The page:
Refurbish a Vintage Bread Box

Refurbish a vintage bread box into a modern accent for any room in your home.

The Spruce / Jami Delia

If you pick up a bread box at a thrift store or garage sale that's seen better days or is just not your style, why not refurbish it?

Bread boxes can be used for more than just storing bread; you can use them to store bills, keys, and medications so they are out of sight in your kitchen, office, or any other living area.

What You'll Need

Equipment / Tools

  • Paint or foam brush (if using a jar or can paint)
  • Putty knife


  • Sandpaper and/or liquid sandpaper/deglosser
  • Primer (spray or jar/can)
  • Paint (spray or jar/can)
  • Wood putty
  • Drop cloth



Before you begin cleaning and refurbishing the bread box, set up your work area in a well-ventilated area, such as a patio, porch, or open garage. Lay down a drop cloth, such as an old sheet, plastic garbage bags, or a tarp. Don't use newspapers for this project since painted edges may stick to the paper and create a mess.

  1. Clean the Bread Box

    Before you begin refurbishing the bread box, take it apart and clean it thoroughly. To take the bread box apart, look for the screws that are holding it together. Ours has two screws on each side of the door and three holding each of the knobs in place (one per knob). If your bread box has a top drawer for storage, also remove it and set it aside.

    Be sure to thoroughly clean all pieces to remove any dirt, grime, and odors and wipe the inside and outside of the bread box with a gentle cleaning solution or damp cloth.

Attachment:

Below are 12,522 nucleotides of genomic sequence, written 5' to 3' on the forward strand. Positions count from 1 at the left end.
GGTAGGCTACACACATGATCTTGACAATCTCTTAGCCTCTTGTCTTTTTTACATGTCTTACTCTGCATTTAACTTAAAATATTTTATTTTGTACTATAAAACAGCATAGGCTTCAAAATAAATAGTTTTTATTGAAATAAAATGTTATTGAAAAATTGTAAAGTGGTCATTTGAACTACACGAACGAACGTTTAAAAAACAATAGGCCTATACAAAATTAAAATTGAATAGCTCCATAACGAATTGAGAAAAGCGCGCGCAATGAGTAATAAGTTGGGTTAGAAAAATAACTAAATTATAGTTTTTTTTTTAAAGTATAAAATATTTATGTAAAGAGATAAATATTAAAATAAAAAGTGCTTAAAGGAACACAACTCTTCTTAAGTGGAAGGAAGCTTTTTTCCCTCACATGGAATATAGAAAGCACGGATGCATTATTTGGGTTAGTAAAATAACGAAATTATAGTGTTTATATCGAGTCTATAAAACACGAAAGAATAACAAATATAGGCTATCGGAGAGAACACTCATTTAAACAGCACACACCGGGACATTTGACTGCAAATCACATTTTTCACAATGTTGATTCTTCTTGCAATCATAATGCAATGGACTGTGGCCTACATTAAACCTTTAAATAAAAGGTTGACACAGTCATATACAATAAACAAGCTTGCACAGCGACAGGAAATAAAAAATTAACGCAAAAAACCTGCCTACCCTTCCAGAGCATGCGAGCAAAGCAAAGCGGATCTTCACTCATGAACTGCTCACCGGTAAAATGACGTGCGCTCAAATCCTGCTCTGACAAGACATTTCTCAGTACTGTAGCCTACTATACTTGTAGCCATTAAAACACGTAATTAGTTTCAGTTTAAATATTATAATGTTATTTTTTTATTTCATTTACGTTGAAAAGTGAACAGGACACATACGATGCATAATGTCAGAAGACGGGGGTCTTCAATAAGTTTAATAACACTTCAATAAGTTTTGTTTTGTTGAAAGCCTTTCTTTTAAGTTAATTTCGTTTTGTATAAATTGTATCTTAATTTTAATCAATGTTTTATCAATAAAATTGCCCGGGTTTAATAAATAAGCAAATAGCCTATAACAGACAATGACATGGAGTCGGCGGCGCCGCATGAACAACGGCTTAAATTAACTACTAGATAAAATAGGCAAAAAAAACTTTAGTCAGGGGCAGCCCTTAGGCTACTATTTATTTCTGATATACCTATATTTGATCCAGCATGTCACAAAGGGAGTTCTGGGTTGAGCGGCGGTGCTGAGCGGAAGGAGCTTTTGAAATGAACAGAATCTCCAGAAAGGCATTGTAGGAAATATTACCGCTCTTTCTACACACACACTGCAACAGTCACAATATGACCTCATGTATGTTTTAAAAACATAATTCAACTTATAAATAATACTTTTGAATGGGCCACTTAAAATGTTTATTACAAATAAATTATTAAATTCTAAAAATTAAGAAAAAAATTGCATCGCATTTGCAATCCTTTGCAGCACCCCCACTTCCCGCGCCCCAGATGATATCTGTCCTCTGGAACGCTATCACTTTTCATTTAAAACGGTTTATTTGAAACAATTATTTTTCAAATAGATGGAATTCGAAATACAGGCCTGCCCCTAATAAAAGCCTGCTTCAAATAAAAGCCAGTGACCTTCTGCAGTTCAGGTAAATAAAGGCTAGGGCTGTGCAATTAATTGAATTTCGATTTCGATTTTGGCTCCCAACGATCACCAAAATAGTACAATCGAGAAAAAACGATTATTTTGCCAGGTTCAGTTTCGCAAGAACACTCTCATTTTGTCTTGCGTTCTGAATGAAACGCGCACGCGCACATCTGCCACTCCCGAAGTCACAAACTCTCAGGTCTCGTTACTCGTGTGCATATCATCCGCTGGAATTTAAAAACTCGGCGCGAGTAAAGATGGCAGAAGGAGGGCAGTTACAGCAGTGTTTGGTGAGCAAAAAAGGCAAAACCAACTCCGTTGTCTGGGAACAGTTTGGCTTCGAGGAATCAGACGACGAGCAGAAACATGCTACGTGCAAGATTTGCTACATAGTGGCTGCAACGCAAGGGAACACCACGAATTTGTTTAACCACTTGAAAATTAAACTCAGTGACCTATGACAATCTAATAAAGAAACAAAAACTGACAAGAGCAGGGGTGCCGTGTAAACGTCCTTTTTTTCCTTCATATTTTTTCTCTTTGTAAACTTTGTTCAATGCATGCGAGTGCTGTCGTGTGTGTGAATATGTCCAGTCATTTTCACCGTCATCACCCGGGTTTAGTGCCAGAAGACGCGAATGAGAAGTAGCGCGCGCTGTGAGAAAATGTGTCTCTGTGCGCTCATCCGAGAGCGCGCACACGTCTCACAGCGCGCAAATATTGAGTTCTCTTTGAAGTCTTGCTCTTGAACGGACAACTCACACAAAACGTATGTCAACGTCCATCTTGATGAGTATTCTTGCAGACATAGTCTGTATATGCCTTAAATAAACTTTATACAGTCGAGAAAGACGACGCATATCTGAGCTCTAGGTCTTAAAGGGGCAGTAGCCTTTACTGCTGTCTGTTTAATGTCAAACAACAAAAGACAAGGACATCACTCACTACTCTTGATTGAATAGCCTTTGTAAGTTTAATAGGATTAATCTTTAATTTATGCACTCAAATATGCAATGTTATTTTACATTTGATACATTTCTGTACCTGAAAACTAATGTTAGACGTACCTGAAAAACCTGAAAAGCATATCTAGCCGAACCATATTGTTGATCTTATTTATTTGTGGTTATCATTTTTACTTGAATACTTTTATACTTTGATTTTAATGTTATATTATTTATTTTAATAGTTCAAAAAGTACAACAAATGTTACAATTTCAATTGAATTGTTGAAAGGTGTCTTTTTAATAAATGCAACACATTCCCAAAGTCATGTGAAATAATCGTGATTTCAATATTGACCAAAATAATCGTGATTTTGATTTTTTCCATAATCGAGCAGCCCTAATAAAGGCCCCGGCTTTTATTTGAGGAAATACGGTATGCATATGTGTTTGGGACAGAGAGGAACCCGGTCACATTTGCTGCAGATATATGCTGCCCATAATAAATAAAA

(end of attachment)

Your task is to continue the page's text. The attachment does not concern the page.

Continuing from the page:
If there is a musty smell or any other odor inside or on the box components, gently wipe the inside and outside with a solution of water and vinegar. Let all pieces of the bread box dry completely before you continue. This may take a few hours. If it is nice and sunny outside, set the pieces on a clean surface to dry.


    If the knobs or any other hardware on the bread box are made of metal and need cleaning, place the pieces in a bowl with a solution of vinegar and water to remove grime.

  2. Remove Decals (Optional)

    Our breadbox was covered in decals. If yours has a similar issue, here's how to remove them:

    1. Pour about a cap full of rubbing alcohol onto a cloth rag.
    2. Place the wet part of the rag on top of the decal for about 30 seconds.
    3. Rub the decal with both the dry and wet parts of the rag in a small circular motion until the decal starts to come off.
    4. Repeat until each decal is removed.

    Depending on the decal and how long it's been on the wood, it may take a couple of minutes to remove each one. Try to remove as much of the decal as possible. If some of the decal remains, that is okay. The remainder of the decal will come off when you sand the bread box and/or will be covered up with primer and paint.

    After you remove all of the decals, give the wood some time to dry. It may be a little soft from the alcohol.

  3. Repair Wood Damage